Jim Valentine: Determining what is important
People buy and sell homes for a variety of reasons. Price is important to most buyers and sellers, but it isn’t always the driving force of their transaction decisions. The construction of an offer that will separate you from the crowd in a competitive market is critical. Including details and/or features in the offer that will have more appeal to the seller than other offers can get you the home you want.
Price is an easy one to evaluate. Sellers want as much as they can get and buyers want to pay as little as possible. Somewhere in between is what a willing buyer and willing seller will agree to, market value. If you have cash, you might get a discount or it might just get you the opportunity to pay full price, or more, to get the home you want instead of somebody else enjoying the habitat you covet.
What can be more important than price? Sometimes sellers like one buyer over another. Perhaps it’s the young couple getting started in homeownership, or the party that commented that they love it just the way it is. It is amazing how often residential real estate is directed by emotional decisions rather than rational analysis of the benefits. Investors rely on the numbers, but homeowners selling their personal residence can build up immeasurable emotional ties to a home that influence their selling decisions.
Cash is king in real estate. There is no loan approval or appraisal to be concerned with; the buyer makes one easy payment and it’s done. For that reason, a cash buyer often has an advantage, but that isn’t always the case. If the cash buyer is wearing the logo of a team that the seller doesn’t like and another buyer likes the same team as the seller, buyer number two might find himself in the first position. Homeowner emotion. It happens.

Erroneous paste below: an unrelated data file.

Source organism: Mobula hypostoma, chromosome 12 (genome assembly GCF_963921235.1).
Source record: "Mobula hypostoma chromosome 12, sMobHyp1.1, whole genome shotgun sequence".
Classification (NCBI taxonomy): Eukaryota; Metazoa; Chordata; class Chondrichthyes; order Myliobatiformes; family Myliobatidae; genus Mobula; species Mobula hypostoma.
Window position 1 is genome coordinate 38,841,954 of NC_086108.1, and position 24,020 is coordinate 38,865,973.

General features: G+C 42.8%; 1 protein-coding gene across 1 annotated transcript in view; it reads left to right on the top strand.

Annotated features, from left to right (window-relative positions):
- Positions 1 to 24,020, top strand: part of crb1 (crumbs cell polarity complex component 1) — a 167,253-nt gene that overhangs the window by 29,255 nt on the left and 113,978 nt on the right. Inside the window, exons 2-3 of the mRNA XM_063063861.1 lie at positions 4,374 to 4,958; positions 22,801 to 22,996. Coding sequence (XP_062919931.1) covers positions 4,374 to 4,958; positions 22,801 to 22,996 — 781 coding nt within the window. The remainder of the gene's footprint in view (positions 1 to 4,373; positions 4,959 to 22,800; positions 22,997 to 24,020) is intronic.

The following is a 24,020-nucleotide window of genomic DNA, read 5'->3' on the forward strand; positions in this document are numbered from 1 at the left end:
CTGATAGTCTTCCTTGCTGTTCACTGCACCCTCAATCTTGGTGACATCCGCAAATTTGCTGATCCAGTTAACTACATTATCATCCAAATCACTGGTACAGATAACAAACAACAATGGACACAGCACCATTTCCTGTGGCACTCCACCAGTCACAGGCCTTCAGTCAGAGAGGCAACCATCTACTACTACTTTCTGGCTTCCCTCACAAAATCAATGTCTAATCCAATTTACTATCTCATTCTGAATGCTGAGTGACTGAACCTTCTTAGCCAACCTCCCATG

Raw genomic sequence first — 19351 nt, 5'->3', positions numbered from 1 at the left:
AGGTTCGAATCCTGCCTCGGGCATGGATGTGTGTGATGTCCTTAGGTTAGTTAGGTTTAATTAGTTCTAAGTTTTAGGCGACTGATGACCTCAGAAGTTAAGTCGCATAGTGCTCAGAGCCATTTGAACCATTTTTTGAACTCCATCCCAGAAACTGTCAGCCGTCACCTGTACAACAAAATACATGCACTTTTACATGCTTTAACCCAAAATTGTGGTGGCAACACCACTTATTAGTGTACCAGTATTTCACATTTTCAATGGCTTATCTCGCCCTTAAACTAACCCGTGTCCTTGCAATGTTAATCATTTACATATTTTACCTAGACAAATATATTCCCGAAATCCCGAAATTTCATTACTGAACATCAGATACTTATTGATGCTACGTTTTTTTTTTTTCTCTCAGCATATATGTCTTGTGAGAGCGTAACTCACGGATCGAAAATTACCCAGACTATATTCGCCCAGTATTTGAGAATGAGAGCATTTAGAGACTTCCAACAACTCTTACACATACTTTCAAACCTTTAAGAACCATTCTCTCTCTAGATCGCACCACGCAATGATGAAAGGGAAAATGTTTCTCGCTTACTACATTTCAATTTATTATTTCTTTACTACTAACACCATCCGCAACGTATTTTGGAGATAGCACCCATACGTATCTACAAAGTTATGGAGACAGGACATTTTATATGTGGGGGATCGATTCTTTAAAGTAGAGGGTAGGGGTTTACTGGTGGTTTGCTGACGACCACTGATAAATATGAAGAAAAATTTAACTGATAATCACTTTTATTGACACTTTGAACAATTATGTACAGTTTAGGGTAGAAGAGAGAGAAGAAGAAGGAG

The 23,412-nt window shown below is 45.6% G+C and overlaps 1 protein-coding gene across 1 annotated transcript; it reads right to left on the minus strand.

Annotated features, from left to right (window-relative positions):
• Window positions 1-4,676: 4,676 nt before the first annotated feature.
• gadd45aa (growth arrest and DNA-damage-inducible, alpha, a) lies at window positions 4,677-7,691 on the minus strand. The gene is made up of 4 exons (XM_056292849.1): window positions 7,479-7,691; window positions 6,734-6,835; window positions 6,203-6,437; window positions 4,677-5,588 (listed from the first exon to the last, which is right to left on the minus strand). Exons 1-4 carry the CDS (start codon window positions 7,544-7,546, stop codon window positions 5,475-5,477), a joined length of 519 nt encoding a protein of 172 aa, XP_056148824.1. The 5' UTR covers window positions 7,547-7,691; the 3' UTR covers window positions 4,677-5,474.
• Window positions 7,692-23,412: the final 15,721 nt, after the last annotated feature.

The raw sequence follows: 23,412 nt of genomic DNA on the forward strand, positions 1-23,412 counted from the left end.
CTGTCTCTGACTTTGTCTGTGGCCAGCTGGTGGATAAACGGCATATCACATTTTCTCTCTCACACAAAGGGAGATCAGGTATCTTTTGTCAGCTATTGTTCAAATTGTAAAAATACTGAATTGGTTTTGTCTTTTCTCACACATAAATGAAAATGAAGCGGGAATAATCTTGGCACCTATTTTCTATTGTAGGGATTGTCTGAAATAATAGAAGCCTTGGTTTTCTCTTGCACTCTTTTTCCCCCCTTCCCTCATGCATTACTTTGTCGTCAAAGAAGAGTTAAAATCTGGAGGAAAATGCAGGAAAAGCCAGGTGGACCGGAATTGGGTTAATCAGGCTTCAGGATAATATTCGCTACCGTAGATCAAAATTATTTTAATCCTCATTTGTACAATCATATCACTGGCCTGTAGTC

Occupancy can be a factor. Sellers might want to sell but aren’t ready to vacate immediately. If a buyer can allow them time to stay without compromising their living situation, they can have a distinct advantage over the buyer that has to occupy immediately. The converse is true as well — the buyer that can vacate quickly can get a better offer from the person that needs fast occupancy.
Other situations that come up that can sway offer negotiations can be accepting a property as is, even with extensive debris. Sometimes it is because of the extensive debris being accepted that the offer goes through. Someone moving from a home to an RV may take an offer including furniture over one that excludes it so as to save the moving, selling or storage hassle of keeping the furniture. All of these things relate to personal time, convenience, labor and emotion. These issues are often more important than money.
Seller motivations can include family matters, financial matters, job matters, emotional matters, legal matters and more. Whether it’s health, the Internal Revenue Service, a sick relative or whatever, when these things come up they usually drive the decisions more than maximizing the financial consequences of the transaction. If you know what their motivation is, you will know best how to construct your offer to help them get on with their lives.
Our advice: As you gain information in a transaction, it is important that you use it for the benefit of all. Getting tactical to get the drop on someone might get you a good price, but if anything comes up along the way, you might find resistance in a resolve. Working together for a healthy win/win is so much better in the long run. That can include getting a really low price … if it is in the interest of and helps the seller in their circumstance. It isn’t always price, but it is always about benefits to the parties. Play nice and live happily ever after.
Real estate involves big dollars and big emotion. Your agent can help you manage both if you are candid and open. When it comes to choosing professionals to assist you with your real estate needs … Experience is Priceless! Jim Valentine, RE/MAX Realty Affiliates, 775-781-3704. firstname.lastname@example.org